"Monstrum" also reveals that what began as a forest-dwelling mischief-maker who loved messing with travelers, gambling its forest resources with other Leshy, and receiving offerings of bread and salt was then given cloven hooves (Christian code for "a real villain") and branded a demon. Over time, peasants went from believing that they could protect themselves by making a Leshy laugh to feeling compelled to throw the sign of the cross at it. This more fearsome and monstrous depiction of the creature — who, in almost all tellings, can shape-shift into various flora and fauna of the forest, as he does in "The Witcher" video games — is likely the one Sapkowski had in mind.

Season 2's Leshen looks a little different than it does in the game

Clearly, Andrezj Sapkowski's Leshy is no card-playing forest trickster, but his appearance in the novels (combined with his mythological origins) suggests that the monster may act as yet another manifestation of the less than savory behavior of humans. The Leshy is, after all, a protector of the natural environment. CD Projekt Red's Leshen (via "The Witcher" wiki) shares many a characteristic with its centuries-old Slavic relative. It has, for instance, the ability to shape-shift into a murder of crows, as one Reddit user points out, and it's given various attributes of creatures that might dwell in a forest. It stands much taller than a human man, or even a Witcher, too.

On "The Witcher" Season 2, the terrifying monster loses the antlers but maintains its awe-inspiring height and gains the ability to move, grow, wind, twist, use its branches like fearsome tentacles, and change form in truly wicked ways. The Leshy of Slavic mythology can grow to the size of a tree and shrink to no taller than a blade of grass, and can take on the form of whatever creature it likes, per PBS' "Monstrum." This plays out in Season 2 when a mutated Leshen finds its way into the body of Eskel (Basil Eidenbenz), Geralt's (Henry Cavill) good friend and a fellow Witcher. It alters his behavior and eventually takes over his entire body, turning the monster killer into a monster. Sadly, when the Leshen-consumed Eskel nearly strangles Geralt's mentor, Vesemir (Kim Bodnia), Geralt is forced to kill his long-time friend. Vesemir struggles to understand how the Leshen could have mutated in such a way, and Geralt ultimately teams up with Royce Pierreson's Istredd to find out.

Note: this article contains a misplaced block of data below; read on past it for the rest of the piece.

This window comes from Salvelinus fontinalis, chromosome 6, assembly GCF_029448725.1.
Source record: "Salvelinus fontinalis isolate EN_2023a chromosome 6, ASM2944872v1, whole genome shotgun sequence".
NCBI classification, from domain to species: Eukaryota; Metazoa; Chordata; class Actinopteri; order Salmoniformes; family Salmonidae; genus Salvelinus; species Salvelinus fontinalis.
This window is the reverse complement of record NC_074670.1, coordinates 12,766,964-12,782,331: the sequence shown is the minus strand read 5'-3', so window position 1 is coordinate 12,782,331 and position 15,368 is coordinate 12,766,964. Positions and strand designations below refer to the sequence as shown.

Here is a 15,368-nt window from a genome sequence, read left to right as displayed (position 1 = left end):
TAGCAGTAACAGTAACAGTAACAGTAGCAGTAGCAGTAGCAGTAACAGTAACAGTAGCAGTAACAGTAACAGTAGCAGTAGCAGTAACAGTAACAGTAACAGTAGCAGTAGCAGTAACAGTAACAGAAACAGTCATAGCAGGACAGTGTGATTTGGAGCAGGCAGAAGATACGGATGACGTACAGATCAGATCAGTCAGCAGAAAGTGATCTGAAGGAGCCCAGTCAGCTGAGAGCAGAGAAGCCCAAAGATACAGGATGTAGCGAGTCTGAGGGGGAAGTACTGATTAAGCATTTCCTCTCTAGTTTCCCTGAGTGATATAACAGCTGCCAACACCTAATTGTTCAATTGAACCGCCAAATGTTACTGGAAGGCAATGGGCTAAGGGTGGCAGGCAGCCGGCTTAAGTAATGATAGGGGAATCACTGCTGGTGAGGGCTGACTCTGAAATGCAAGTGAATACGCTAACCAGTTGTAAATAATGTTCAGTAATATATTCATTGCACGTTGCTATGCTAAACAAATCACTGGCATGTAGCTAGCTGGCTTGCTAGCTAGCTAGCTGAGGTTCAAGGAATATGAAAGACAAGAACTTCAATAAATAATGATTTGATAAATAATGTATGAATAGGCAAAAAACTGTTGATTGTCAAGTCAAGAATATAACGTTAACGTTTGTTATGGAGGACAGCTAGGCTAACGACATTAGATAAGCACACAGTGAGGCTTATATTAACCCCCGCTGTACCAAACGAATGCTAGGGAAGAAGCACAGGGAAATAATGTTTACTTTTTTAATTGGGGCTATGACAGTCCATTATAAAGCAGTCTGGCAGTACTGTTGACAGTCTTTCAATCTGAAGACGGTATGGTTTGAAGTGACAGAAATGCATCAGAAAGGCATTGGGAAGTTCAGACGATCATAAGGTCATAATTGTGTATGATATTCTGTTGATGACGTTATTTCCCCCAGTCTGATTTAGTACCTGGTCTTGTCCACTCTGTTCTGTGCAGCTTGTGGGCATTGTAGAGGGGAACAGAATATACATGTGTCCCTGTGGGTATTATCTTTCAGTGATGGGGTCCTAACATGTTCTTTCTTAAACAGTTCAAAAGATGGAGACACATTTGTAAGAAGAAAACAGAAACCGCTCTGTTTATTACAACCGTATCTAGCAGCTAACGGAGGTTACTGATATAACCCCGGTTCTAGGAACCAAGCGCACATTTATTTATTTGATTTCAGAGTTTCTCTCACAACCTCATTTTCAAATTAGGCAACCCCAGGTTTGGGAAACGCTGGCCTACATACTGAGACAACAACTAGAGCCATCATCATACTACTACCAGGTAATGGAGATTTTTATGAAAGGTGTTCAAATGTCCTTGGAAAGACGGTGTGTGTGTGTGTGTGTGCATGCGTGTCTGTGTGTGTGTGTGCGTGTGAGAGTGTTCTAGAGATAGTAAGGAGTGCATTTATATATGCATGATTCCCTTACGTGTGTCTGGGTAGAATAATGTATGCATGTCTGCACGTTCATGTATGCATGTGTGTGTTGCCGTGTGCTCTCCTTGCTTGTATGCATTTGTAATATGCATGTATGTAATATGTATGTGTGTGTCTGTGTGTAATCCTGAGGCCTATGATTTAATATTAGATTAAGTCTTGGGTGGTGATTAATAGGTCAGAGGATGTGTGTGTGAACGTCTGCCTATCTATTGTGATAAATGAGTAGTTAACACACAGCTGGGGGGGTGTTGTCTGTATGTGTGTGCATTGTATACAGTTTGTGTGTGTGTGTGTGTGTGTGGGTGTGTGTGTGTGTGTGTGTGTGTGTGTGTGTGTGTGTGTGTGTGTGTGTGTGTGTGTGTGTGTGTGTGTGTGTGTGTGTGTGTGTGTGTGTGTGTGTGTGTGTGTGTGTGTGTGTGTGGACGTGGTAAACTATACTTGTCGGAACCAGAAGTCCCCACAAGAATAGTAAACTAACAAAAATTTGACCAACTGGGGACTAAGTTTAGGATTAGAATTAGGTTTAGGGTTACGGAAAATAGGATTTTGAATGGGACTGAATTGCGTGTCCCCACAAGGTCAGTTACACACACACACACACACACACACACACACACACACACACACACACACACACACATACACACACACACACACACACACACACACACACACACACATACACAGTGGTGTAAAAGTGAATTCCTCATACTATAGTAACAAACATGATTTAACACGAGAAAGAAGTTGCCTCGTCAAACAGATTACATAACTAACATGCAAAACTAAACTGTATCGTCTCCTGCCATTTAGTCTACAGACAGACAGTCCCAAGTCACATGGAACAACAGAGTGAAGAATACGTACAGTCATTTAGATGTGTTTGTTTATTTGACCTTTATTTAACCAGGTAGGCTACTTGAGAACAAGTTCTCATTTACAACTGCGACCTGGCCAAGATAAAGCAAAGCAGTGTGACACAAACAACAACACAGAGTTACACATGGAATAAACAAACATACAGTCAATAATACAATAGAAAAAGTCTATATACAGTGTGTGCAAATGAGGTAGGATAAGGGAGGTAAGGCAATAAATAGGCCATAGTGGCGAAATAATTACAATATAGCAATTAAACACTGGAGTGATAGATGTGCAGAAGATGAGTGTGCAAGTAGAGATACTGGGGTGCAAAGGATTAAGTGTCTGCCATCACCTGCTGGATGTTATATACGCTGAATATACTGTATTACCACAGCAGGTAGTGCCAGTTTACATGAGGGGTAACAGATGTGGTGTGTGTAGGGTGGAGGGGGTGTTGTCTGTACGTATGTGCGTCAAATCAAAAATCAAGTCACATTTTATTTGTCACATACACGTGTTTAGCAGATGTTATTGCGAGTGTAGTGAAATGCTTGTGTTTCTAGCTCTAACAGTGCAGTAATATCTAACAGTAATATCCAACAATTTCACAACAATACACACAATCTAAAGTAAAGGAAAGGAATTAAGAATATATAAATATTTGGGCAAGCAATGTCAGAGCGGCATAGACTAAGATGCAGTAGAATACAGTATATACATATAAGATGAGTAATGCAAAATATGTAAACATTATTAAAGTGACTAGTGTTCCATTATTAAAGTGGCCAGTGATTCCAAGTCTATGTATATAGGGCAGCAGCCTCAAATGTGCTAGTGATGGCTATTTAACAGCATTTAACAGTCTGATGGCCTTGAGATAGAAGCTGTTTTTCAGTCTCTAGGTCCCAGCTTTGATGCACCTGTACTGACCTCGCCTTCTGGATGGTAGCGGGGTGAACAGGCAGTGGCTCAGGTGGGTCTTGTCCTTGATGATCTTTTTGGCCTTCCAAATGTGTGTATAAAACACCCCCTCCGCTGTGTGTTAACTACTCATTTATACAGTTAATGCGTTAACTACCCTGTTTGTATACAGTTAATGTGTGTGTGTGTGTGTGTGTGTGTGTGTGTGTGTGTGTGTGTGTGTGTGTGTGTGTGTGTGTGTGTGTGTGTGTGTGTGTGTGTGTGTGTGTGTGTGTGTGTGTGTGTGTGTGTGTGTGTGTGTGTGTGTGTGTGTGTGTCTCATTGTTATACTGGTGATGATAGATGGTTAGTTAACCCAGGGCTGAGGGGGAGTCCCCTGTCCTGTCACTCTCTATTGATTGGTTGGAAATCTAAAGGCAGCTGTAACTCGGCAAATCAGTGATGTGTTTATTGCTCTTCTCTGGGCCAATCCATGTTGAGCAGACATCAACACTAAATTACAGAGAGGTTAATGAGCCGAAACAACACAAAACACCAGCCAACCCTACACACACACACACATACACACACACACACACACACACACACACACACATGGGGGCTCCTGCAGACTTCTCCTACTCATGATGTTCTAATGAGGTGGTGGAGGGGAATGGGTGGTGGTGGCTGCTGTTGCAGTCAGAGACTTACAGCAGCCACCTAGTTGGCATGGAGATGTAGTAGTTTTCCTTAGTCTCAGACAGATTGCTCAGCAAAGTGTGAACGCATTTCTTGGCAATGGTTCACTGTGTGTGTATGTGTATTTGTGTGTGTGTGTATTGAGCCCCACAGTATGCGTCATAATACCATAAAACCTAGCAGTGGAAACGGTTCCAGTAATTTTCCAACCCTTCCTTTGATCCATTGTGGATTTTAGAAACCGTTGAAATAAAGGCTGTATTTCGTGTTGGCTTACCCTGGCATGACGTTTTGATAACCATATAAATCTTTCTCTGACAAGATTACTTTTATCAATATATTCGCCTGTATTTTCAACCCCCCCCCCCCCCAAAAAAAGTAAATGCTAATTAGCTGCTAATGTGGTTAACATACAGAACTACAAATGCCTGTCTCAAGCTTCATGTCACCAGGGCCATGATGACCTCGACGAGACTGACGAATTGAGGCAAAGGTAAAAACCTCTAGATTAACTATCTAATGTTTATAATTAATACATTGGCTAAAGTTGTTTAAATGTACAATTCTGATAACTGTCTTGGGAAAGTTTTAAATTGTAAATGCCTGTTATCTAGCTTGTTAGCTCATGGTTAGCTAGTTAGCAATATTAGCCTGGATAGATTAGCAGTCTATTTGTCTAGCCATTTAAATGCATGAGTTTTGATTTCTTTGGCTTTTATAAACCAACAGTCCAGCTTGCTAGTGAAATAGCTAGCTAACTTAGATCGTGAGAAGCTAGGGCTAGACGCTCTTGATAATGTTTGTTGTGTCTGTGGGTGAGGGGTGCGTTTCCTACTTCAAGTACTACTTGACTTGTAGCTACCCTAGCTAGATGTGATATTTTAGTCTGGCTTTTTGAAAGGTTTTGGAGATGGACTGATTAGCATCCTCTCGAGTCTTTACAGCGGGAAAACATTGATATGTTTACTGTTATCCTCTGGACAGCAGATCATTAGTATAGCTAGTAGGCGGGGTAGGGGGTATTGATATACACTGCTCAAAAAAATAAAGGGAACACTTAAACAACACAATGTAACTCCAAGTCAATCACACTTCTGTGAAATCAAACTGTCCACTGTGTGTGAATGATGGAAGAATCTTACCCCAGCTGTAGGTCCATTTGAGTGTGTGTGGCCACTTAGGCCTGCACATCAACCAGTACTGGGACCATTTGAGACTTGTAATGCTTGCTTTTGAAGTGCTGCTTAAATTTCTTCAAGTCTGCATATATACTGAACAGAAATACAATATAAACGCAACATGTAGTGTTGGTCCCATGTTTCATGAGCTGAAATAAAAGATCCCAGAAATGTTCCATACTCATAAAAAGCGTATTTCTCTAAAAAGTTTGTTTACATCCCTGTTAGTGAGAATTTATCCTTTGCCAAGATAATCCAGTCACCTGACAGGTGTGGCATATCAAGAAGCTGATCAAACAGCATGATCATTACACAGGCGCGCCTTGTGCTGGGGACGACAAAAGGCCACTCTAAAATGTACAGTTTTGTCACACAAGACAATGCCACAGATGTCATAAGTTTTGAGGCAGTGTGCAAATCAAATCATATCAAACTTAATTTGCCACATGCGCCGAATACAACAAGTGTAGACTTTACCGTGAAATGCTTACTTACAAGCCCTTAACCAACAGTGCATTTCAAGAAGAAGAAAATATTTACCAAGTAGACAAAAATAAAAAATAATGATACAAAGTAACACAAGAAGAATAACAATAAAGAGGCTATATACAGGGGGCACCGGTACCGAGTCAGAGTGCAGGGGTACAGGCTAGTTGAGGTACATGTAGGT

Geralt and Istredd's conversation about monoliths explains the Leshen's power

Despite all the truly bonkers things he's seen in his many (many, many) years fighting monsters, Geralt rejects Istredd's claim that the ancient monoliths he's been studying might hold the key to the Leshen's mutated powers. Undeterred by Geralt's skepticism, Istredd insists that he has felt the monoliths vibrating and communicating with one another. In his opinion, this means the monoliths aren't left-over "collision points" from the Conjunction of the Spheres, as it has long been believed. Instead, Istredd feels they are alternately active and inactive portals through which the ancient creatures of other worlds and spheres can enter that of The Continent, the mutated Leshen included.

In Season 1, Ciri (Freya Allan) topples the great monolith on the outskirts of Cintra in her desperation to break free from Nilfgaard's Black Knight (Eamon Farren's Cahir). Though Geralt doesn't understand where Ciri's immense, uncontrollable powers come from, her connection to the monoliths — coupled with her ability to sense exactly where the Leshen is in the woods — suggests early on that she may be behind the newfound unpredictability of the long-held laws of The Continent.

In Season 2, Episode 8, "Family," Istredd's theory proves correct. While possessed by The Deathless Mother, Ciri erects a new monolith at Kaer Morhen through which a dizzying array of heretofore unheard of monsters emerge, supporting (among other things) that belief that the mutated Leshen to whom Ciri feels drawn is actually the result of her toppling the monolith in Season 1.